My TiVo recorded NFL Live this afternoon on its own whim, but for some reason the show it ran around 2 minutes short and I was treated to the beginning of Jim Rome is Burning (a show I have mocked in the past under its previous, presumably untrademarkable title). But instead of Jim Rome, who I suppose is otherwise disposed with 6/6/06 approaching, I was presented with the balding pate of Jim Gray, the man who nearly rehabilitated Pete Rose’s reputation and spent much of the 2002–03 basketball season embedded in Kobe Bryant’s rectum. Oy vey.
The Duke administration officially reinstated the men’s lacrosse team today; Margaret Soltan greets the news positively.
While I agree the institution didn’t take the easy way out—something of a surprise to me, especially given the charges given the various and sundry committees convened by President Brodhead—I am rather unconvinced of the central premise that Demon Rum (and its relatives) is the scourge at the root of the “campus culture” problems of the modern residential college or university, either at Duke or anywhere else.
I particularly wonder whether the university will detect the difference between promoting the responsible use of alcohol with the neoprohibitionist agenda. Given universities’ general willingness to be deputized by the MPAA and RIAA already, adding MADD (née the WCTU) to the alphabet soup would be another easy—but wrongheaded—step.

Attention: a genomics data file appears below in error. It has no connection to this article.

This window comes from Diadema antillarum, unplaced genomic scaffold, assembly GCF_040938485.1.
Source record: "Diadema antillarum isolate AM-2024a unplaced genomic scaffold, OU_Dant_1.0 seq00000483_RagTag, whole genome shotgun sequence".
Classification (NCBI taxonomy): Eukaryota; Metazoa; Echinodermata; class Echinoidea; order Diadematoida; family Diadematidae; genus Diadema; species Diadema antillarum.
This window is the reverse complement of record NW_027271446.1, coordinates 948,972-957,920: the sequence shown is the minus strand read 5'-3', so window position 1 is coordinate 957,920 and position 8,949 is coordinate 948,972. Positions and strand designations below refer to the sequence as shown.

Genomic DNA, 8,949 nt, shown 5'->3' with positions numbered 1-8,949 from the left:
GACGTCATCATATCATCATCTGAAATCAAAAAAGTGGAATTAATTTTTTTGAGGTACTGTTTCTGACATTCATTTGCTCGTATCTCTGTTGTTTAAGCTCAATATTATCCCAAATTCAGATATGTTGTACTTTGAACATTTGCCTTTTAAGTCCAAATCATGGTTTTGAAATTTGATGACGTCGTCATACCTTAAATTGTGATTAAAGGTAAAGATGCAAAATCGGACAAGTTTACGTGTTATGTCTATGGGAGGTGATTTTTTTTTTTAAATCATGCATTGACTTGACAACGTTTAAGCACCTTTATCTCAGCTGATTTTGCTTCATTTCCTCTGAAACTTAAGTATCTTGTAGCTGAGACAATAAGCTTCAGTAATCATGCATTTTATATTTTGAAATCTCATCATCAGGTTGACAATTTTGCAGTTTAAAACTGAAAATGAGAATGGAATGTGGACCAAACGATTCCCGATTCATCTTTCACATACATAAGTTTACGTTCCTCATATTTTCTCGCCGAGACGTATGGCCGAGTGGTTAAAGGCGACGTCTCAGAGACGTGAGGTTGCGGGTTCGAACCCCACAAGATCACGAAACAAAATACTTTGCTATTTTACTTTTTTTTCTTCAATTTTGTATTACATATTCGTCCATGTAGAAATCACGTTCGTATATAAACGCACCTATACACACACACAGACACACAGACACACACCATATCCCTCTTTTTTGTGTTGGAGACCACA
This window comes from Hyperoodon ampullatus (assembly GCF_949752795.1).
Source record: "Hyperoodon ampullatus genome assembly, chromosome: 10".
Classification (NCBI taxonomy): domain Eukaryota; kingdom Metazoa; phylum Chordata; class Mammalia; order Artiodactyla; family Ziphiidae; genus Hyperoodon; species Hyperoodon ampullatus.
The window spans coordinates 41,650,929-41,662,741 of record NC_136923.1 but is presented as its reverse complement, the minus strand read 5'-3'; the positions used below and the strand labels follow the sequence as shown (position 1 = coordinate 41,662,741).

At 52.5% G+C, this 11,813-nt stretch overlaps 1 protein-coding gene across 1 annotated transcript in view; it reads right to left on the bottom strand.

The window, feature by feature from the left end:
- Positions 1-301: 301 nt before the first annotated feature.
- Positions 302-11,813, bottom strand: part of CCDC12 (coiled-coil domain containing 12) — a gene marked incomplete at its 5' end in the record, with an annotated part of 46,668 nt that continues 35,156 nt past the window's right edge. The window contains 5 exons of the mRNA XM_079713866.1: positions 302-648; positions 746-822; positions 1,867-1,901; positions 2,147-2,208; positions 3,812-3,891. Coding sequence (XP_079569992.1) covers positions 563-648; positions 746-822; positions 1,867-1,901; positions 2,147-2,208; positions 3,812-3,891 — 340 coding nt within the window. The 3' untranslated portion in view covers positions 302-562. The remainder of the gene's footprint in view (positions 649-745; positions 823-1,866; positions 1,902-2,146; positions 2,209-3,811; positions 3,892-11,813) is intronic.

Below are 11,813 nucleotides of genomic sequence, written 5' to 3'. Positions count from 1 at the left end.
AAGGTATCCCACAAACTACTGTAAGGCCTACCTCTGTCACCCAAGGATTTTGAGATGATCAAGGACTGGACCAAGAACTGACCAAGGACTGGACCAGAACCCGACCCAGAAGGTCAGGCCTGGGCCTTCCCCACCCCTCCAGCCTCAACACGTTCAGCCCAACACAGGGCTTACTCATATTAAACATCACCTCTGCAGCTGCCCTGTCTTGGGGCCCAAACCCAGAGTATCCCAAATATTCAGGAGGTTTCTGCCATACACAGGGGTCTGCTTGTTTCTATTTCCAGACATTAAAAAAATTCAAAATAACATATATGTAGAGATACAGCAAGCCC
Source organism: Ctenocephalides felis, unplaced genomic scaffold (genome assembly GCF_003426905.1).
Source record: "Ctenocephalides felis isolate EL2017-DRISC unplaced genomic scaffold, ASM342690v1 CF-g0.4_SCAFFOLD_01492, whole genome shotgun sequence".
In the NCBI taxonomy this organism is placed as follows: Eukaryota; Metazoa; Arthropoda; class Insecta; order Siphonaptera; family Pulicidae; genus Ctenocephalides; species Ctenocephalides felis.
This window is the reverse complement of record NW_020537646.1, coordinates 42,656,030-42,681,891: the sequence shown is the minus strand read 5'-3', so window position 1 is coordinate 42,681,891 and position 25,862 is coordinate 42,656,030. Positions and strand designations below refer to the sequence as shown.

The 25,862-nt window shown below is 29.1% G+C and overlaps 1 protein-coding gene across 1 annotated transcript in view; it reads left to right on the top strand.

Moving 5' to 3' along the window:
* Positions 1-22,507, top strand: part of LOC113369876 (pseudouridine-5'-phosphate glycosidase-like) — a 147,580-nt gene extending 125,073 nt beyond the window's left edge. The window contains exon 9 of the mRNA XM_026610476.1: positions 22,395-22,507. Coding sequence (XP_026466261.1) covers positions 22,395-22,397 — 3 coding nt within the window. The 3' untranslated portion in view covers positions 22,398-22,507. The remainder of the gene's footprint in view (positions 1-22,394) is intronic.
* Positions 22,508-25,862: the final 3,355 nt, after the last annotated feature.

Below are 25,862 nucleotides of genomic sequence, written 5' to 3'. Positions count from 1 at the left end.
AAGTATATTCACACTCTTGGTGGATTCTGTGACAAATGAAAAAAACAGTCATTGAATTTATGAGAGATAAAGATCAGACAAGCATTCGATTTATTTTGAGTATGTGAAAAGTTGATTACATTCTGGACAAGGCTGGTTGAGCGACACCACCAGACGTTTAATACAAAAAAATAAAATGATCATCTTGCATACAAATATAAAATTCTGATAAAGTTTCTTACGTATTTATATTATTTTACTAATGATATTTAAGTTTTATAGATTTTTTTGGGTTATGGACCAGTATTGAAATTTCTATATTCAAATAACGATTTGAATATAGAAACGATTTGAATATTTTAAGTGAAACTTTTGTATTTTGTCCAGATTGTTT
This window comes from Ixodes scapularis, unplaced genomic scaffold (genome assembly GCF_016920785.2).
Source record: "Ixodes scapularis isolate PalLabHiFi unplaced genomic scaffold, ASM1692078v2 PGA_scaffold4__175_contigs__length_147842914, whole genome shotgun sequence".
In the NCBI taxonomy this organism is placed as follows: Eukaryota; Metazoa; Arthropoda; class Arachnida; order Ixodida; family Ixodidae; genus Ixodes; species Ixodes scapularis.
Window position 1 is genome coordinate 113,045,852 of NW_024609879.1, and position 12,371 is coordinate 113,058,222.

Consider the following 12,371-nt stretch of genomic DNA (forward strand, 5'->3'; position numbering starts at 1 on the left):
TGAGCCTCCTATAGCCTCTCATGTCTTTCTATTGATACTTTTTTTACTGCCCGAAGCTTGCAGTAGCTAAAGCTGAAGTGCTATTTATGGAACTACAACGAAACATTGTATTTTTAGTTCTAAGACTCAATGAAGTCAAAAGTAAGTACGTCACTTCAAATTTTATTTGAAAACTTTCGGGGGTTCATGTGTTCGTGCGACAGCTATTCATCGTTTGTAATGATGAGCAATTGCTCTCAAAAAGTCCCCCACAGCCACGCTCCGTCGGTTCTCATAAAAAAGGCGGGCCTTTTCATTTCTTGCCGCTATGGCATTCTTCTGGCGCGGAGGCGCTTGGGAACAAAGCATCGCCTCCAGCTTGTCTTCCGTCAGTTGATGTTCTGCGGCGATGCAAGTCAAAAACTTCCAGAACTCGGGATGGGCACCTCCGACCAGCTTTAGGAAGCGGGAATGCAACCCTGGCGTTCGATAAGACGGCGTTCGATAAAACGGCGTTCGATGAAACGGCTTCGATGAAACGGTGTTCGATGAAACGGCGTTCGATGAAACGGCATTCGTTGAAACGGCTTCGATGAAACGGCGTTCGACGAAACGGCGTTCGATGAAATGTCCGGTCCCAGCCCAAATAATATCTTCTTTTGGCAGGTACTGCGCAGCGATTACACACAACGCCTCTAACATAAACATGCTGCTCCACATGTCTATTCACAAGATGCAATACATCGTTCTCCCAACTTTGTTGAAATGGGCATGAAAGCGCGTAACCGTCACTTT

BigJim alerts me to evidence that the Red Hot Chili Peppers’ latest hit “Dani California” is a rip-off of Tom Petty’s “Last Dance for Mary Jane.” I thought “Dani California” sounded pretty familiar when I heard it the first time, but I just chalked it up to RHCP imitating themselves à la Nickelback.
Steven Taylor posts an interesting column on the strange beast known as the conference committee, probably the most secretive part of the contemporary legislative process in Congress. While I’m not sure I concur with Steven’s conclusion that conferences should be abolished, I do think making them more accountable to the floor of both the House and Senate, or instituting rules circumscribing the scope of the amendments that a conference committee can make to reconcile the two bills, would be a good thing.
James Joyner has an interesting critique of a whiny piece from the New York Times Magazine on Wal-Mart’s entry into the organic foods market.
My general sense of the whole “organic foods” craze is that, like the $3 cup of coffee at Starbucks (or, better, the local “fair trade” coffee place), it is another way for the upper-middle class to avoid shopping with the riff-raff while proclaiming their moral superiority over those who can’t waste money on such accoutrements—in other words, the traditional conspicuous consumption of the well-to-do spackled with a thin layer of altruism.